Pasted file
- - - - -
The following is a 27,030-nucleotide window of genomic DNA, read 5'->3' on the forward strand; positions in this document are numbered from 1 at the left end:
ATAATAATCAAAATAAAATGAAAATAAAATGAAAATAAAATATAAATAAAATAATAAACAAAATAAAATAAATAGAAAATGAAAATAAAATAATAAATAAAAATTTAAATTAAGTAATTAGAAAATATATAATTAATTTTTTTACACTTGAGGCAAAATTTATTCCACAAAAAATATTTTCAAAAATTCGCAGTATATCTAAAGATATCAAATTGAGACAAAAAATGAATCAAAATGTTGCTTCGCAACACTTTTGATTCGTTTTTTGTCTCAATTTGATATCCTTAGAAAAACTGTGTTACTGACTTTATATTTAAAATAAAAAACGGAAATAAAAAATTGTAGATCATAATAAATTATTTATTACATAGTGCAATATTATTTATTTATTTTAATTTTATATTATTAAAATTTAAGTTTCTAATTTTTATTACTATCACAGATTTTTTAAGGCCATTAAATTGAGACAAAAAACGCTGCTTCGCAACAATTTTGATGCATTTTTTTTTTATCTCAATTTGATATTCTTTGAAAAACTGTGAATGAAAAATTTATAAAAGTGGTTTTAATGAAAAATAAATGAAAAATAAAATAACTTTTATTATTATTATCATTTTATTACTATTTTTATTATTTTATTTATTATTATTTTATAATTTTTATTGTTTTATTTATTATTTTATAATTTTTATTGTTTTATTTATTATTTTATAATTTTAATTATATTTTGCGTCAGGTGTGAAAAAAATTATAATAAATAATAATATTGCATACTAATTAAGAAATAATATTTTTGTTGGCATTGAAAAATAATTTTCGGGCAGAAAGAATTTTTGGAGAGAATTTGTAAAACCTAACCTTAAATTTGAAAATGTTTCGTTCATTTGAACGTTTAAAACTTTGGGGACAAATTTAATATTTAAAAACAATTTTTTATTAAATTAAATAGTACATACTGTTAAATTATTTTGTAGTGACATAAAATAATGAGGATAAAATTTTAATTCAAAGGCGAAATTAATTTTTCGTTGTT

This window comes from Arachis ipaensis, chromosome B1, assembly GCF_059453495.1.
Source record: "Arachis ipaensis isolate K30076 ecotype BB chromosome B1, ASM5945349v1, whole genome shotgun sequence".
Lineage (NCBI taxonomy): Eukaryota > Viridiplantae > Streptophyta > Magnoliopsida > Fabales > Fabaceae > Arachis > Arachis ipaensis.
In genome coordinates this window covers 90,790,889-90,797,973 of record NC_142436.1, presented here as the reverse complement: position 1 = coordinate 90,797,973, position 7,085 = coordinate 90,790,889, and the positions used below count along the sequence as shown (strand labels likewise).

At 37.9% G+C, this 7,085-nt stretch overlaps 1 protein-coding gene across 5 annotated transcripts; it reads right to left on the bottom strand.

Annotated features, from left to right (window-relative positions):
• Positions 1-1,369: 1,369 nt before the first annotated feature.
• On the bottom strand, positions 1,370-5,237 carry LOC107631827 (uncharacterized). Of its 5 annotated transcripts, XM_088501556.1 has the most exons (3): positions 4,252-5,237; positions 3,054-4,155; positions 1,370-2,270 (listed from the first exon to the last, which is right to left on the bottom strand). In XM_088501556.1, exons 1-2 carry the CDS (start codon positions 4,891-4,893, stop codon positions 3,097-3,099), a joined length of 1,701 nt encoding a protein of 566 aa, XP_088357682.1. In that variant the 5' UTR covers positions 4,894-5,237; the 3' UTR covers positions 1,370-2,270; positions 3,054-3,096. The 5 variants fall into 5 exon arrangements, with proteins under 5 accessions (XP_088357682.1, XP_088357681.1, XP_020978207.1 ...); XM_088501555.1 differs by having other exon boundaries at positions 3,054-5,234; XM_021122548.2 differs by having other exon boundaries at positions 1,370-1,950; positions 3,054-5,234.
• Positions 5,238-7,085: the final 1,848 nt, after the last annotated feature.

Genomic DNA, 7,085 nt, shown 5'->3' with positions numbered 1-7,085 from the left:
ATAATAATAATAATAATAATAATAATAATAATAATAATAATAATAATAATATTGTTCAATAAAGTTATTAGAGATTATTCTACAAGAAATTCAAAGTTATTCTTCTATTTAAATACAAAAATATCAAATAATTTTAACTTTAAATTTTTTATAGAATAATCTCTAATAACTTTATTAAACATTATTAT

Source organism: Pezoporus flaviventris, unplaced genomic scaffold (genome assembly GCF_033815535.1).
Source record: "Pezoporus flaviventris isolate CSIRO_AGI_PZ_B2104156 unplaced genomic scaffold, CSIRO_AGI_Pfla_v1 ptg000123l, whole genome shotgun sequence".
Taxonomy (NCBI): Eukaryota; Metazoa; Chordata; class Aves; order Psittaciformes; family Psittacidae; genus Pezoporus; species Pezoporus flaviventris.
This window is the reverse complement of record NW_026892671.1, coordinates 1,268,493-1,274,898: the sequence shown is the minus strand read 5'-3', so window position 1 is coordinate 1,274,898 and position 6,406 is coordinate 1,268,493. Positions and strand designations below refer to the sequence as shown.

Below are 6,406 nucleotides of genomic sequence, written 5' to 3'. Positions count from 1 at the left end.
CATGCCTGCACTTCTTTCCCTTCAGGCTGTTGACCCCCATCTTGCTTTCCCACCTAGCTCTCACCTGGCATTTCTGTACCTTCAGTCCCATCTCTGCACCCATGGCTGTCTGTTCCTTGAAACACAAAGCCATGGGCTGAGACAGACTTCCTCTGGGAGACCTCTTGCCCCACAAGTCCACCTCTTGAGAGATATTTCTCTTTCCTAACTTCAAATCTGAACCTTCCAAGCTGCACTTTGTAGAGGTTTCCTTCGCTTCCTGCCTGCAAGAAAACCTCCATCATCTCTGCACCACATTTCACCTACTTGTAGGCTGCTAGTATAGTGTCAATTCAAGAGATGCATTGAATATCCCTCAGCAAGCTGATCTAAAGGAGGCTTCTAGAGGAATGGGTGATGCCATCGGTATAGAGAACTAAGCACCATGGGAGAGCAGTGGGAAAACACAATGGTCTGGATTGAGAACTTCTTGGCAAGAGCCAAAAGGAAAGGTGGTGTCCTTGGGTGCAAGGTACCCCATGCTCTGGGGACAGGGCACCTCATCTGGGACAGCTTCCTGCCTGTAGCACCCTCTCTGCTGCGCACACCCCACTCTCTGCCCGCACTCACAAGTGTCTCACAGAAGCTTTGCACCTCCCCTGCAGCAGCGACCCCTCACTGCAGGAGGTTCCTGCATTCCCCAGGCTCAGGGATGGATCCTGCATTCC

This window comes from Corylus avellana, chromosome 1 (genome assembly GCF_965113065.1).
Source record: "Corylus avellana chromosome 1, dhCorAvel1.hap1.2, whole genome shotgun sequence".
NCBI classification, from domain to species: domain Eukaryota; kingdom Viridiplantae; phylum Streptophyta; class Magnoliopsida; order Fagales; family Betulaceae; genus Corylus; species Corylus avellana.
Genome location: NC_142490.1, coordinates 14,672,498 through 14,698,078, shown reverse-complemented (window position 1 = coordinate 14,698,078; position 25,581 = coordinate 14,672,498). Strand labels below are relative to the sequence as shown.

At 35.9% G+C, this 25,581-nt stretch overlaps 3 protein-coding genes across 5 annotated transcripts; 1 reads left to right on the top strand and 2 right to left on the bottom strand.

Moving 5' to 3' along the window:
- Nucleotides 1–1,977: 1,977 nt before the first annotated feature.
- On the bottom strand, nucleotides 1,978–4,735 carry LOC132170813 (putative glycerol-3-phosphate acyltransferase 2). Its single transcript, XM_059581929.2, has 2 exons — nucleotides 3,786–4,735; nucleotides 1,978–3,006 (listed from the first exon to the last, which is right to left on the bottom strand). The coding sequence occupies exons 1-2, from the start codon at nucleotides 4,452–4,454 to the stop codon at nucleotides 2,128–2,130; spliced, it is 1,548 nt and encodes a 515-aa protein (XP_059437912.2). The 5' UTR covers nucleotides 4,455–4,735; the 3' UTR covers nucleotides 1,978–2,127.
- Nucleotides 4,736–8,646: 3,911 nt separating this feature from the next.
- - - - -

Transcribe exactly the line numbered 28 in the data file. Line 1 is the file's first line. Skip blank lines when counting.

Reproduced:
- Nucleotides 4,736–8,646: 3,911 nt separating this feature from the next.